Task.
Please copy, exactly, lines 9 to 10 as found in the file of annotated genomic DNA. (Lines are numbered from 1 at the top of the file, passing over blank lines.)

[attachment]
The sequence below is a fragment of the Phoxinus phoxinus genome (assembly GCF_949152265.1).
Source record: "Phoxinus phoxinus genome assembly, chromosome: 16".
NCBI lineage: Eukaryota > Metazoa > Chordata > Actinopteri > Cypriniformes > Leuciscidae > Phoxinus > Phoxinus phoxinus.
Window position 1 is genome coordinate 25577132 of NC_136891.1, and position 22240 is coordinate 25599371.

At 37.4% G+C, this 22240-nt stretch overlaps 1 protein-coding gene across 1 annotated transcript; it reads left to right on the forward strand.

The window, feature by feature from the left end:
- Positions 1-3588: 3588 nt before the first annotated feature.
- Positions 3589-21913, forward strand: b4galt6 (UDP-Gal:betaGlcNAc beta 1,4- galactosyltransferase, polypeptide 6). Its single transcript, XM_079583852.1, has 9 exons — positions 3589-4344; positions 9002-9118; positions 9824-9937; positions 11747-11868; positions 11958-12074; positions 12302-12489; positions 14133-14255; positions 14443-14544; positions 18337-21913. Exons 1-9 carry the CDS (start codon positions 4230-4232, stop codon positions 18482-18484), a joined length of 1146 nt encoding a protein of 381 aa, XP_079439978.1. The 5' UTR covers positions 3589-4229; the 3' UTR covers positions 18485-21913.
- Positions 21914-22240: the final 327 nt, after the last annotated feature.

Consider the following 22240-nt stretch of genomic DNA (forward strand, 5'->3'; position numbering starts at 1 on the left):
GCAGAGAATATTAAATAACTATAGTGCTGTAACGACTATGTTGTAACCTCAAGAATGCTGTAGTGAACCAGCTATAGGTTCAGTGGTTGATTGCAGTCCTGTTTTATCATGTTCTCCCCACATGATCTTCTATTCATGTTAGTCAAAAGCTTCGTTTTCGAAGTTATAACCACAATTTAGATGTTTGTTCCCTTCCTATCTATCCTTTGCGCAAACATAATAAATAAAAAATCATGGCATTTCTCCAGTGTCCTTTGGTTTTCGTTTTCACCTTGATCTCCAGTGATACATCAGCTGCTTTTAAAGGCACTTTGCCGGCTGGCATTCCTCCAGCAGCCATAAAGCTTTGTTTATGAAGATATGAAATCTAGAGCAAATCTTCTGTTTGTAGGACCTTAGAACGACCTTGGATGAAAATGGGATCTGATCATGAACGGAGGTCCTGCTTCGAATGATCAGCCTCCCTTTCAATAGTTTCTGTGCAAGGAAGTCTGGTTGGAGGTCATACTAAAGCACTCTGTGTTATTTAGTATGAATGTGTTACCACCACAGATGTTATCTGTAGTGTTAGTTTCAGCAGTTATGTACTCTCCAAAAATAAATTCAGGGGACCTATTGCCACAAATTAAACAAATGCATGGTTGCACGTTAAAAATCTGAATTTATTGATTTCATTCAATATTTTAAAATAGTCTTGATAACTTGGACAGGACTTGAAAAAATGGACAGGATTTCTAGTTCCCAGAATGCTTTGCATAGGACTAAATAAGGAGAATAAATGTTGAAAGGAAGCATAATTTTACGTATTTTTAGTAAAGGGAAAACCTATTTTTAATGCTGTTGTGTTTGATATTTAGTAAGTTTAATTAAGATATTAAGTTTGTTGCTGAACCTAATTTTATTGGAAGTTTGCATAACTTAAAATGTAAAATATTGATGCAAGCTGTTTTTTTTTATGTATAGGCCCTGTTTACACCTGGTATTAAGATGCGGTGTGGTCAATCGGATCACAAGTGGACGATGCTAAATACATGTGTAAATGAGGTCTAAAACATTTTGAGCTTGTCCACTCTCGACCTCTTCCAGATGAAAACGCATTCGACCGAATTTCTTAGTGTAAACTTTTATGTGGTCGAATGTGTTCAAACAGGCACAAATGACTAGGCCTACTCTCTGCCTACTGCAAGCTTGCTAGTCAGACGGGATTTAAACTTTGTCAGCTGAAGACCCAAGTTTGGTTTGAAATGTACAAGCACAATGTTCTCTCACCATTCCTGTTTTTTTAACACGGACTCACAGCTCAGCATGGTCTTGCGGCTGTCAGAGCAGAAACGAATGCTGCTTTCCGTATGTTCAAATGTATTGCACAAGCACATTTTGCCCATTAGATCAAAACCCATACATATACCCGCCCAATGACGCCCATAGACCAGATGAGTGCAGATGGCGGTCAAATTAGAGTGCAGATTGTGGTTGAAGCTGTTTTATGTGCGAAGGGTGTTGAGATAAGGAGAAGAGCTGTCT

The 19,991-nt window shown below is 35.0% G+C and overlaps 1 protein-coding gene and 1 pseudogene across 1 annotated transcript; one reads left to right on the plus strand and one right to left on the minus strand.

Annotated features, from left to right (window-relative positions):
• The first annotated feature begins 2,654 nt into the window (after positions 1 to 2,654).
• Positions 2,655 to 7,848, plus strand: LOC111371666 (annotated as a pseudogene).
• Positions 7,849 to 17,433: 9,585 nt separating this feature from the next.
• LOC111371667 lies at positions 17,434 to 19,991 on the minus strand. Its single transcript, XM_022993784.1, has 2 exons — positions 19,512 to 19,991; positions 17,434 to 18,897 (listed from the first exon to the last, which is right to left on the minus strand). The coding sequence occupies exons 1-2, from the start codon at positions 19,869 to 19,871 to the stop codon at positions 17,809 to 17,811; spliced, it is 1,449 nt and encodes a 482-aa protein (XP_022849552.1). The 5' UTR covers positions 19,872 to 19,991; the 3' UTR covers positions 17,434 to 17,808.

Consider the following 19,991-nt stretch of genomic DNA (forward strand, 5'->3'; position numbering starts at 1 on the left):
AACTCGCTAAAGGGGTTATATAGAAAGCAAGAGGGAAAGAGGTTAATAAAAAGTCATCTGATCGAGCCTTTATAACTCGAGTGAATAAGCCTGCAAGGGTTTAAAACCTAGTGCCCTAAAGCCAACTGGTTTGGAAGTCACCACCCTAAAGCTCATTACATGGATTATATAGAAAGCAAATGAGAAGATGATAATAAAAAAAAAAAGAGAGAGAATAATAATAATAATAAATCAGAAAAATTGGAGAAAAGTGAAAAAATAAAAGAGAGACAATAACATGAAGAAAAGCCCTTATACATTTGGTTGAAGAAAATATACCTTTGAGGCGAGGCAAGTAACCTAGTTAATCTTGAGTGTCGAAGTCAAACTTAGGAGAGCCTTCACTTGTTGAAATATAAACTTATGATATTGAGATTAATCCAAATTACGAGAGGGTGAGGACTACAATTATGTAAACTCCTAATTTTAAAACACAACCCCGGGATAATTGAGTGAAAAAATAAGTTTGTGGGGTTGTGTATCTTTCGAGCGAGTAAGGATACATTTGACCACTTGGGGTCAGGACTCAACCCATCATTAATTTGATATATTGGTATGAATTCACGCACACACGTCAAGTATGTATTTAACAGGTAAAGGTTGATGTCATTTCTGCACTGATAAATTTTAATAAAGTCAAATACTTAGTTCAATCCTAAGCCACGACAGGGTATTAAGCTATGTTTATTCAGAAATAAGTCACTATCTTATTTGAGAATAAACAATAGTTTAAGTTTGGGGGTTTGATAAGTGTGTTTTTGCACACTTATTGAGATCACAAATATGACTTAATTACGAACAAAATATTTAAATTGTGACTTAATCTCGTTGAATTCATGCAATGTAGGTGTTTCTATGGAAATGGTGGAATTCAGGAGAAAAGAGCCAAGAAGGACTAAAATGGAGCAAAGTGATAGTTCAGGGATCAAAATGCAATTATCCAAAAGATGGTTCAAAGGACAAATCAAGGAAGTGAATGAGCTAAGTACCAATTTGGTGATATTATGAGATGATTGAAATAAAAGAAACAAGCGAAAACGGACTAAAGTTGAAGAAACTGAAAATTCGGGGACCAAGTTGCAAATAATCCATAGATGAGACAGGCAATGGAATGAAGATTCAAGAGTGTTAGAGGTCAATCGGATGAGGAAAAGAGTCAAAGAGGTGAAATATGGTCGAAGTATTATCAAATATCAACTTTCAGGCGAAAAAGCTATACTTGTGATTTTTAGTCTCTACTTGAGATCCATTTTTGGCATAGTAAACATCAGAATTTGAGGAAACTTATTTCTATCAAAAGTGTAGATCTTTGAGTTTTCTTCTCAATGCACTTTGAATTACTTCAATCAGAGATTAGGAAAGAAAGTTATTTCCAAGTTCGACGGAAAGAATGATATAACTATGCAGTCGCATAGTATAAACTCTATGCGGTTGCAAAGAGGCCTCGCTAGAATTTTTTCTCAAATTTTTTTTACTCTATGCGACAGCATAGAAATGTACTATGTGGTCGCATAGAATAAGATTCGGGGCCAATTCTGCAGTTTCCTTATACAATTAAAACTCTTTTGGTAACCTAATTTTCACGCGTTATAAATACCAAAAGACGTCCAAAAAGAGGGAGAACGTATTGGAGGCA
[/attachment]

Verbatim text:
- Positions 21914-22240: the final 327 nt, after the last annotated feature.

Consider the following 22240-nt stretch of genomic DNA (forward strand, 5'->3'; position numbering starts at 1 on the left):